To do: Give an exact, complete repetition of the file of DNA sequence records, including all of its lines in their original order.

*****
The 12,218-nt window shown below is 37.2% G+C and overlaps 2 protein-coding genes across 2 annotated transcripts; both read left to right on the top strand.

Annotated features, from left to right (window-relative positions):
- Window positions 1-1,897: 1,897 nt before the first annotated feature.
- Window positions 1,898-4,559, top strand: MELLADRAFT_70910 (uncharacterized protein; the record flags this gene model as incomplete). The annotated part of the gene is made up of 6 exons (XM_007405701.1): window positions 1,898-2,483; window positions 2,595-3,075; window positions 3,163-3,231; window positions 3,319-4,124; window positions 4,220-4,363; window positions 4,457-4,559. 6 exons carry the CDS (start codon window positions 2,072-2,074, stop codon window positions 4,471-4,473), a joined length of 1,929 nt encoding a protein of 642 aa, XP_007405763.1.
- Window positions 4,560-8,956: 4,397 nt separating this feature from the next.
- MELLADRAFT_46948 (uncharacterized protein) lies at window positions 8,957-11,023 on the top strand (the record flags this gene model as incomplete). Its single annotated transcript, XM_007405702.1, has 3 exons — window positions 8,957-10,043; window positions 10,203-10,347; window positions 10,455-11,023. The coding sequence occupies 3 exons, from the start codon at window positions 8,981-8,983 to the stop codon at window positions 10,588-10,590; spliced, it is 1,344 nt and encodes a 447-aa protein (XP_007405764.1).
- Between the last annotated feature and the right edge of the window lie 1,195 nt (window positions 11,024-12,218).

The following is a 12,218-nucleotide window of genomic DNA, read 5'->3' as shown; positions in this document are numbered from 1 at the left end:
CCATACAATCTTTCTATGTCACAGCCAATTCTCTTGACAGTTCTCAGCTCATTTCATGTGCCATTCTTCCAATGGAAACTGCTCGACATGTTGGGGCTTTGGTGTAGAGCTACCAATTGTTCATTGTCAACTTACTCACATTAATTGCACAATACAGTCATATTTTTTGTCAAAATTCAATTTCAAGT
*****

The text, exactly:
The 12,218-nt window shown below is 37.2% G+C and overlaps 2 protein-coding genes across 2 annotated transcripts; both read left to right on the top strand.

Annotated features, from left to right (window-relative positions):
- Window positions 1-1,897: 1,897 nt before the first annotated feature.
- Window positions 1,898-4,559, top strand: MELLADRAFT_70910 (uncharacterized protein; the record flags this gene model as incomplete). The annotated part of the gene is made up of 6 exons (XM_007405701.1): window positions 1,898-2,483; window positions 2,595-3,075; window positions 3,163-3,231; window positions 3,319-4,124; window positions 4,220-4,363; window positions 4,457-4,559. 6 exons carry the CDS (start codon window positions 2,072-2,074, stop codon window positions 4,471-4,473), a joined length of 1,929 nt encoding a protein of 642 aa, XP_007405763.1.
- Window positions 4,560-8,956: 4,397 nt separating this feature from the next.
- MELLADRAFT_46948 (uncharacterized protein) lies at window positions 8,957-11,023 on the top strand (the record flags this gene model as incomplete). Its single annotated transcript, XM_007405702.1, has 3 exons — window positions 8,957-10,043; window positions 10,203-10,347; window positions 10,455-11,023. The coding sequence occupies 3 exons, from the start codon at window positions 8,981-8,983 to the stop codon at window positions 10,588-10,590; spliced, it is 1,344 nt and encodes a 447-aa protein (XP_007405764.1).
- Between the last annotated feature and the right edge of the window lie 1,195 nt (window positions 11,024-12,218).

The following is a 12,218-nucleotide window of genomic DNA, read 5'->3' as shown; positions in this document are numbered from 1 at the left end:
CCATACAATCTTTCTATGTCACAGCCAATTCTCTTGACAGTTCTCAGCTCATTTCATGTGCCATTCTTCCAATGGAAACTGCTCGACATGTTGGGGCTTTGGTGTAGAGCTACCAATTGTTCATTGTCAACTTACTCACATTAATTGCACAATACAGTCATATTTTTTGTCAAAATTCAATTTCAAGT